• Jun 20th 2010, 11:56 AM
huntsty
Let S be a set with n elements. Show:

If an (n is subscript) equals the number of subsets of S then an+1 (n+1 is subscript) = 2an (n is subscript)

Use this to prove by induction that an (n is subscript) = 2^n
• Jun 20th 2010, 12:24 PM
Plato
Quote:

Originally Posted by huntsty
Let S be a set with n elements. Show:
If an (n is subscript) equals the number of subsets of S then an+1 (n+1 is subscript) = 2an (n is subscript)

What you want to show that if \$\displaystyle 2^n\$ is the number of subsets of \$\displaystyle \{1,2,3,\cdots,n\}\$;
then \$\displaystyle 2^{n+1}\$ is the number of subsets of \$\displaystyle \{1,2,3,\cdots,n,n+1\}\$.
Think \$\displaystyle \{1,2,3,\cdots,n,n+1\}=\{1,2,3,\cdots,n\}\cup\{n+1 \}\$.
Any subset of \$\displaystyle \{1,2,3,\cdots,n\}\$ is also a subset of \$\displaystyle \{1,2,3,\cdots,n+1\}\$.
Take anyone of those and add \$\displaystyle n+1\$ to it to get a different subset of \$\displaystyle \{1,2,3,\cdots,n+1\}\$.
• Jun 20th 2010, 12:53 PM
huntsty
thank you, very helpful for understanding. I just don't know how to symbolically show this. Will i need to introduce a new random variable in my proof?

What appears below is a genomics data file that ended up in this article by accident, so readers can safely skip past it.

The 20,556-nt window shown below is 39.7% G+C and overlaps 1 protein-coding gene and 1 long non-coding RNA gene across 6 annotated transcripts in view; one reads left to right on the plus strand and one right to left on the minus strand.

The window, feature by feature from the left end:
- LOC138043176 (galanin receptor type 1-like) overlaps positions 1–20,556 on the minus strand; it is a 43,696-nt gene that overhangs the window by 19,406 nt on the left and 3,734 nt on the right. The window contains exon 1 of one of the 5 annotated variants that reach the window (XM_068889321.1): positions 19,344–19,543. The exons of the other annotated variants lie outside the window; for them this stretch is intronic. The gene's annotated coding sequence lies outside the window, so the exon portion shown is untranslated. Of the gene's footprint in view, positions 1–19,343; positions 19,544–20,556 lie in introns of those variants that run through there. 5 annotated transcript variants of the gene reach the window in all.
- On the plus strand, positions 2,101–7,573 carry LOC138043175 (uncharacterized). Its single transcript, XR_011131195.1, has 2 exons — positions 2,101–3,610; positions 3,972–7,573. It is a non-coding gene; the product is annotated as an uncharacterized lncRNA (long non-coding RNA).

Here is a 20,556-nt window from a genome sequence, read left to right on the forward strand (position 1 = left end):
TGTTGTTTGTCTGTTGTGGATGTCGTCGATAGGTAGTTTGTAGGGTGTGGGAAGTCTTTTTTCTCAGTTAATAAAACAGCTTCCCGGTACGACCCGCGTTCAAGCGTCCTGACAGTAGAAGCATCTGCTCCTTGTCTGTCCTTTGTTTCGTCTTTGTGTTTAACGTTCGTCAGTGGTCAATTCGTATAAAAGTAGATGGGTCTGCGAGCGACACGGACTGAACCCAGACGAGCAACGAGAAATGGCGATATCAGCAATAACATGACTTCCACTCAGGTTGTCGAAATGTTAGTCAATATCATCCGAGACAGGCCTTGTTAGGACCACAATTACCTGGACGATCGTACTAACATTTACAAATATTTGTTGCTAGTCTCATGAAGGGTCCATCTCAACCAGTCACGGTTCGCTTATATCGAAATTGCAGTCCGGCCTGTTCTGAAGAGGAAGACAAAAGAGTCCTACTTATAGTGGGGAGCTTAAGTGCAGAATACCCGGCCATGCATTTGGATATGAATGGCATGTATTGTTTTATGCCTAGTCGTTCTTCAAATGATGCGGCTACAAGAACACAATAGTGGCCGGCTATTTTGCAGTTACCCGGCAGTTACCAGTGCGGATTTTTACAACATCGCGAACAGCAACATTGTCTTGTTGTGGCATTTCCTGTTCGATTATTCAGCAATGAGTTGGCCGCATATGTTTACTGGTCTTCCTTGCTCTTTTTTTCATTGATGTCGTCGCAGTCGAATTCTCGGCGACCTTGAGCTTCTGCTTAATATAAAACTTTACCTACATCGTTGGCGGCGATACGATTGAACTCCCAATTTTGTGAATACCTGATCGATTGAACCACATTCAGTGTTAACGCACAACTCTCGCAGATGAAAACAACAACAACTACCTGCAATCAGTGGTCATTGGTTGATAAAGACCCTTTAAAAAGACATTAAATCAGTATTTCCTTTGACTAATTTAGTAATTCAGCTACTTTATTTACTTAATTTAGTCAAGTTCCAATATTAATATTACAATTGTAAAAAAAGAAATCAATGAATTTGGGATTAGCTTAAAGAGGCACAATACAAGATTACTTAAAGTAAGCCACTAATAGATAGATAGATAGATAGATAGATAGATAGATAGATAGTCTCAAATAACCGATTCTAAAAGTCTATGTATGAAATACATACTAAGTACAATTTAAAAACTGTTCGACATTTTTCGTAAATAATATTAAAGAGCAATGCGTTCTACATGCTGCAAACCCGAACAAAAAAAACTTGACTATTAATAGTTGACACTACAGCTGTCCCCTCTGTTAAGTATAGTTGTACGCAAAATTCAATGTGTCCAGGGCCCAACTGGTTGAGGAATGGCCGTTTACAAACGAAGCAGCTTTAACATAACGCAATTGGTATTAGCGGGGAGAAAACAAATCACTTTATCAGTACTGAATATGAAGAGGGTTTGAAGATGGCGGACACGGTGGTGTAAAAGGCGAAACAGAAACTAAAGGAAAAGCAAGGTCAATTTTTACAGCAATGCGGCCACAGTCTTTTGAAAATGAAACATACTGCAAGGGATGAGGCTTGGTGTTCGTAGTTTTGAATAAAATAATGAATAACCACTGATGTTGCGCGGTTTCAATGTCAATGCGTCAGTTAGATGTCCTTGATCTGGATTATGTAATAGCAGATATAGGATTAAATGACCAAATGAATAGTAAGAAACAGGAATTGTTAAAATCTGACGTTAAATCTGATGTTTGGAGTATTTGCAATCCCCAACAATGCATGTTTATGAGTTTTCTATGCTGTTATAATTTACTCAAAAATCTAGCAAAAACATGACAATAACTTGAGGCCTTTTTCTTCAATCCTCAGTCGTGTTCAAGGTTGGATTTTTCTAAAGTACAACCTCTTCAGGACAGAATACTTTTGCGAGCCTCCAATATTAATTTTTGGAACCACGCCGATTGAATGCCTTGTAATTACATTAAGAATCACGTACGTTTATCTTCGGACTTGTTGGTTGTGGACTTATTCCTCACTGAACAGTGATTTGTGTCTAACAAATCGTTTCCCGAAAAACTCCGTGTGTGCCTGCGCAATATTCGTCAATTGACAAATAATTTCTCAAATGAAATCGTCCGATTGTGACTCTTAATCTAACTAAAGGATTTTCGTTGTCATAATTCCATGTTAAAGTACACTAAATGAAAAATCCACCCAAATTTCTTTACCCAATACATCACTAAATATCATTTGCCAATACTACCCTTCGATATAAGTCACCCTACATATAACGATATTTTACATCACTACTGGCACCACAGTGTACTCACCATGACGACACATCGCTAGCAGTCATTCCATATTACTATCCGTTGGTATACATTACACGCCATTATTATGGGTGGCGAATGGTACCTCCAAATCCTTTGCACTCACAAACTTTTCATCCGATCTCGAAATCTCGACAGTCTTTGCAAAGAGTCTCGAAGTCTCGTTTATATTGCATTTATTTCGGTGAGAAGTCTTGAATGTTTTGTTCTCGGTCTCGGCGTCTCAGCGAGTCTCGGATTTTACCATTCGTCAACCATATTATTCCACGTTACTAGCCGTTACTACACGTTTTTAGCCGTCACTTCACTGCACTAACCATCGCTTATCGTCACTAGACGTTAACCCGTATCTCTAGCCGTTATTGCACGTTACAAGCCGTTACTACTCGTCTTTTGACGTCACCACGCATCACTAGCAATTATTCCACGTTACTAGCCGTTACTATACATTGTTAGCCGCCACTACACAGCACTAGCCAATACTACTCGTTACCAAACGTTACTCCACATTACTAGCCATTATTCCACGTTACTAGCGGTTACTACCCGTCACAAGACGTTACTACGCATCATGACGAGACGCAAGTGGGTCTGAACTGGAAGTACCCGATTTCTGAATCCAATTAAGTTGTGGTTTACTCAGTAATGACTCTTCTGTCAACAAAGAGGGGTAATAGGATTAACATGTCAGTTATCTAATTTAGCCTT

• Jun 20th 2010, 01:03 PM
Plato
Quote:

Originally Posted by huntsty
thank you, very helpful for understanding. I just don't know how to symbolically show this. Will i need to introduce a new random variable in my proof?

It comes down to this \$\displaystyle 2^n+2^n=2^?\$
• Jun 21st 2010, 11:02 AM
HallsofIvy
If S contains n+ 1 members, choose one of them and call it "a". Removing that from S leaves you with set T that has n members and so, a(n) members.

Now note that every member of S either contains "a" or it doesn't. If it doesn't, it is one of the a(n) subsets of T. If it does, then it is one of the subsets of T with "a" added- there are still a(n) such subsets. Together there are a(n)+ a(n)= 2a(n) subsets of S.